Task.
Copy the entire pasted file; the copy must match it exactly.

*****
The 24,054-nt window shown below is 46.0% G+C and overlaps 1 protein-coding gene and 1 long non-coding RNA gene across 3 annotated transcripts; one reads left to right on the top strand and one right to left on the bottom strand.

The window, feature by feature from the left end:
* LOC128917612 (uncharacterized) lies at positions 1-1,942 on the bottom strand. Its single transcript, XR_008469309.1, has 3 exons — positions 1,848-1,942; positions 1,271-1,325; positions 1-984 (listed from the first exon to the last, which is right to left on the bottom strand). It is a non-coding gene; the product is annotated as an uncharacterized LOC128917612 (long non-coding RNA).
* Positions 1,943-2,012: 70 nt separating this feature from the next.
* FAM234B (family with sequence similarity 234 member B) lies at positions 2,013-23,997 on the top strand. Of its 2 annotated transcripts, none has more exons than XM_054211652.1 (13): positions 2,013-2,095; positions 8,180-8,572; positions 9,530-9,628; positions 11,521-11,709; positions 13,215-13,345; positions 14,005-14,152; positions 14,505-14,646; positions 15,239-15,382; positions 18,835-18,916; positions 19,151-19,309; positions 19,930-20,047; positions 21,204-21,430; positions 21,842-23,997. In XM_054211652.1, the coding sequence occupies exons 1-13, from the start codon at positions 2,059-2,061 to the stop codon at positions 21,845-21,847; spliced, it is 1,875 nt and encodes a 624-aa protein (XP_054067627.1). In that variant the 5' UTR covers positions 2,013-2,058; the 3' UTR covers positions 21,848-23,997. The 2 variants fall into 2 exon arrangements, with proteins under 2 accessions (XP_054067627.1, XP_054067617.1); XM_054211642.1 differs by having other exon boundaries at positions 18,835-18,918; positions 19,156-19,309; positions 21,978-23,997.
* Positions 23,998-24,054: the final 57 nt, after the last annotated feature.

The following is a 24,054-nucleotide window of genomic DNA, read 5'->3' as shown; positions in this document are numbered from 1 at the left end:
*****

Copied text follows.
The 24,054-nt window shown below is 46.0% G+C and overlaps 1 protein-coding gene and 1 long non-coding RNA gene across 3 annotated transcripts; one reads left to right on the top strand and one right to left on the bottom strand.

The window, feature by feature from the left end:
* LOC128917612 (uncharacterized) lies at positions 1-1,942 on the bottom strand. Its single transcript, XR_008469309.1, has 3 exons — positions 1,848-1,942; positions 1,271-1,325; positions 1-984 (listed from the first exon to the last, which is right to left on the bottom strand). It is a non-coding gene; the product is annotated as an uncharacterized LOC128917612 (long non-coding RNA).
* Positions 1,943-2,012: 70 nt separating this feature from the next.
* FAM234B (family with sequence similarity 234 member B) lies at positions 2,013-23,997 on the top strand. Of its 2 annotated transcripts, none has more exons than XM_054211652.1 (13): positions 2,013-2,095; positions 8,180-8,572; positions 9,530-9,628; positions 11,521-11,709; positions 13,215-13,345; positions 14,005-14,152; positions 14,505-14,646; positions 15,239-15,382; positions 18,835-18,916; positions 19,151-19,309; positions 19,930-20,047; positions 21,204-21,430; positions 21,842-23,997. In XM_054211652.1, the coding sequence occupies exons 1-13, from the start codon at positions 2,059-2,061 to the stop codon at positions 21,845-21,847; spliced, it is 1,875 nt and encodes a 624-aa protein (XP_054067627.1). In that variant the 5' UTR covers positions 2,013-2,058; the 3' UTR covers positions 21,848-23,997. The 2 variants fall into 2 exon arrangements, with proteins under 2 accessions (XP_054067627.1, XP_054067617.1); XM_054211642.1 differs by having other exon boundaries at positions 18,835-18,918; positions 19,156-19,309; positions 21,978-23,997.
* Positions 23,998-24,054: the final 57 nt, after the last annotated feature.

The following is a 24,054-nucleotide window of genomic DNA, read 5'->3' as shown; positions in this document are numbered from 1 at the left end: